Buzzwords have disadvantages. Right now, experiential learning is one, and that means we put the label on everything and it stops to mean anything. Also, this means reasonable conversation about experiential learning becomes difficult - at times such as this, either you preach experiential learning or you are traditional, antiquarian and hopelessly out of touch. But, overlooking the limitations of experiential learning can cause big problems. Experiential Learning does many things - putting practice at the heart of learning is an important paradigm shift - but not everything, and it is important to be aware what it does not do. Usually, we equate the terms Project-based Learning (the method) with Experiential Learning (the idea) and Learning from Experience (the ideal), treating them as one and the same and using the terms interchangeably. Any talk about distinctive meaning of these terms is usually seen as pedantic, but really represent very different ideas about education.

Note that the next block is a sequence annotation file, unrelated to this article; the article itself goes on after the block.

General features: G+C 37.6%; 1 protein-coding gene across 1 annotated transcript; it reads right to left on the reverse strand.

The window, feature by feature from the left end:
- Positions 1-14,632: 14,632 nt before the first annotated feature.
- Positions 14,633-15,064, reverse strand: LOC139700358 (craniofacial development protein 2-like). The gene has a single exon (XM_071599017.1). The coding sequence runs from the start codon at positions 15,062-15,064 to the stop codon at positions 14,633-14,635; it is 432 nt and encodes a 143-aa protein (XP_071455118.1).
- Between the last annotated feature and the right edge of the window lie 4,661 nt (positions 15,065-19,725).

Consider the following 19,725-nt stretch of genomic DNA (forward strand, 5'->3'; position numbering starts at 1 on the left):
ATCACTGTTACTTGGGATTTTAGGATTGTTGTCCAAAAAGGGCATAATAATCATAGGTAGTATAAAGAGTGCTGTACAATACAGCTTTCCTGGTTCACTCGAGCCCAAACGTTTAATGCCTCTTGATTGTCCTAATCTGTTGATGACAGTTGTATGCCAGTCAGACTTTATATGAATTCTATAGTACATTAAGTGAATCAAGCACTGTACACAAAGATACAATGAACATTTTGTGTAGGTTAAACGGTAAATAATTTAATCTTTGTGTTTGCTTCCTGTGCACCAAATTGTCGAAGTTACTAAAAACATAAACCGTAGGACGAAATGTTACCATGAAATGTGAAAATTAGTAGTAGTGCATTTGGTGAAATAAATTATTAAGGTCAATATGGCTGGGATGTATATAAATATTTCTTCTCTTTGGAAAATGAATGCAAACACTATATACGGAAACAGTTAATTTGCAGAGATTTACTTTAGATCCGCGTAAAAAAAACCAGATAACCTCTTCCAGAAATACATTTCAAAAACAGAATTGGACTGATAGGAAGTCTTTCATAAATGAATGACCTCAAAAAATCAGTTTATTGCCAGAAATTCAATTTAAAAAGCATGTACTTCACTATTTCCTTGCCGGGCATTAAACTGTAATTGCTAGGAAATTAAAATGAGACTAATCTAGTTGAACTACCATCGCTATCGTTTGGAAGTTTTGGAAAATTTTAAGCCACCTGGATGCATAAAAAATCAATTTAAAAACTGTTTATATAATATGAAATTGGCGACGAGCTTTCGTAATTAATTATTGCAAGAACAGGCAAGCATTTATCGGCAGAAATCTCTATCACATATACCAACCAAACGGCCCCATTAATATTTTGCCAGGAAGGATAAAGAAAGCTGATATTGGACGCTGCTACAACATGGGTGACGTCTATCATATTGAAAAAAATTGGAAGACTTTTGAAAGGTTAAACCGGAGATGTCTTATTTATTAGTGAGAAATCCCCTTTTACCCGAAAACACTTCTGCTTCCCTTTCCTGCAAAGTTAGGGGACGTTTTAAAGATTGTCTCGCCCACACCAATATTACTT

Today, Helen Goddard, 26, a highly popular music teacher of a City School for Girls, has been sentenced to 15 months in prison. Her crime was to carry out a year long lesbian affair with one of her pupils, who appeared in the court and admitted that the affair was consensual and it was she who pressured Helen into the affair. For Helen, a bright musician and a devout Chistian, this is an extraordinary lapse of judgement. Also, she was teaching in the £13,000 private girls only school in London. She was surely aware what the consequences of her action will be. The fact that she still could not stop herself tells us that lovers do not always act rationally, something we always knew. There is more in this affair than personal tragedies. For a start, this has all the dramatic elements: a bright, beautiful teacher more in Julia Roberts mould [as in Mona Lisa Smile], a stiff upper lip school [not unlike Wellesley] and a story like Notes On A Scandal with an added twist. Indeed, Helen